Methodist Church, Litton

Recent Photograph of Methodist Church (Litton)

The chapel, erected originally in 1834, was rebuilt in the late 19th century, followed by altering and refitting in 1905.[1]

It has been suggested that roots of non-conformity in Litton do however reach back into the 17th century, before this chapel was built. William BAGSHAW, the Apostle of the Peak, was born in Litton on 17th January 1627/8, the son of William BAGSHAWE and Jane née OLDFIELD, daughter of Ralph, of Litton, and later that century he founded several meeting houses in the area, as for example at Great Hucklow, Stoney Middleton, Ashford, Tideswell, and Bradwell. In common with Litton, these were lead mining areas, though it is not clear whether this may have influenced his choice of venue, or whether he happened to be popular with the lead mining community. The exceptions were at Charlesworth, and Chinley, in the Dark Peak, where he also founded chapels.

James CLEGG, the non-conformist preacher of Chapel en le Frith certainly came to Litton too, as his Diary records him preaching here, and possibly others followed in his footsteps. Tradition has it that the upper floor of the barn on the opposite side of the road to the chapel was their meeting place, with the steps up the side of the barn leading to a door providing access.[2]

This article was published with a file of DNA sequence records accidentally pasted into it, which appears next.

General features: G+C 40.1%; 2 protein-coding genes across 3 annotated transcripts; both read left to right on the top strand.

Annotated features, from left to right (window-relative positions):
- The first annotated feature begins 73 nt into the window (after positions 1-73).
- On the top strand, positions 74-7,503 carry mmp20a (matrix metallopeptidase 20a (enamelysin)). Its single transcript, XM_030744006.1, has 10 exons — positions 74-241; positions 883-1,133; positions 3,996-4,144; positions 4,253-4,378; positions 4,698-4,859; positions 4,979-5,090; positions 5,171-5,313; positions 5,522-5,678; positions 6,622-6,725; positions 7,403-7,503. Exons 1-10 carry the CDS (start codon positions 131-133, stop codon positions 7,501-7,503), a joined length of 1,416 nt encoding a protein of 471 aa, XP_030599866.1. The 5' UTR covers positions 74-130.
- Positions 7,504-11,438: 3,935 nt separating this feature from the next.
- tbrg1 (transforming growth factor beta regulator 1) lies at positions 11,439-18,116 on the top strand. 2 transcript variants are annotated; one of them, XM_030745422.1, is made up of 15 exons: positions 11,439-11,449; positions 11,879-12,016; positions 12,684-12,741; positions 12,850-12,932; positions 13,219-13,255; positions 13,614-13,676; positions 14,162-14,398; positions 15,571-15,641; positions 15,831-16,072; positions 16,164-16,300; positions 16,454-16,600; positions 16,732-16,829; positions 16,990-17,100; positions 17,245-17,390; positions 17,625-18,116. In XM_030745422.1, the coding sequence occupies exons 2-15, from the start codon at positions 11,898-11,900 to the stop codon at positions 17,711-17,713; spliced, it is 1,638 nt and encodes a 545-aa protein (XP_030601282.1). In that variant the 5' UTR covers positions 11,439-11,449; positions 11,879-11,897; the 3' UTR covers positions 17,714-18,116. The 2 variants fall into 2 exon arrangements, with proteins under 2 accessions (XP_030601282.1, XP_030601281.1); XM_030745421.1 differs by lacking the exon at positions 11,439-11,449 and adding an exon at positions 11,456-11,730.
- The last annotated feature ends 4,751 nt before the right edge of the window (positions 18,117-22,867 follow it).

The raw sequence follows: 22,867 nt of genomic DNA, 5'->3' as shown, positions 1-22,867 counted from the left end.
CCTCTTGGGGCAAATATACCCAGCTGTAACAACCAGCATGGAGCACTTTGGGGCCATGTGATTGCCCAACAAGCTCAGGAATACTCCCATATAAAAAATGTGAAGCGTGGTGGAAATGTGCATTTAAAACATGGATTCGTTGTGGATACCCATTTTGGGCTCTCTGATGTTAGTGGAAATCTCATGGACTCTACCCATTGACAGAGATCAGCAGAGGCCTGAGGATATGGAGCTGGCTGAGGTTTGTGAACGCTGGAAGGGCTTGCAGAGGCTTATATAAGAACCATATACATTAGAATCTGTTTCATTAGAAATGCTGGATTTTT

(Information provided by Rosemary Lockie)

[1] Non Conformist Chapels and Meeting Houses, Derbyshire. Published by the Royal Commission on the Historical Monuments of England 1986. ISBN 0 11 300007 3.
[2] A “live” version of my source is currently unavailable, but it may still be referenced by courtesy of the “Wayback Machine” (Internet Archive) for Litton Village in Derbyshire.

Image contributed by Alf Beard on 26th April 2004.
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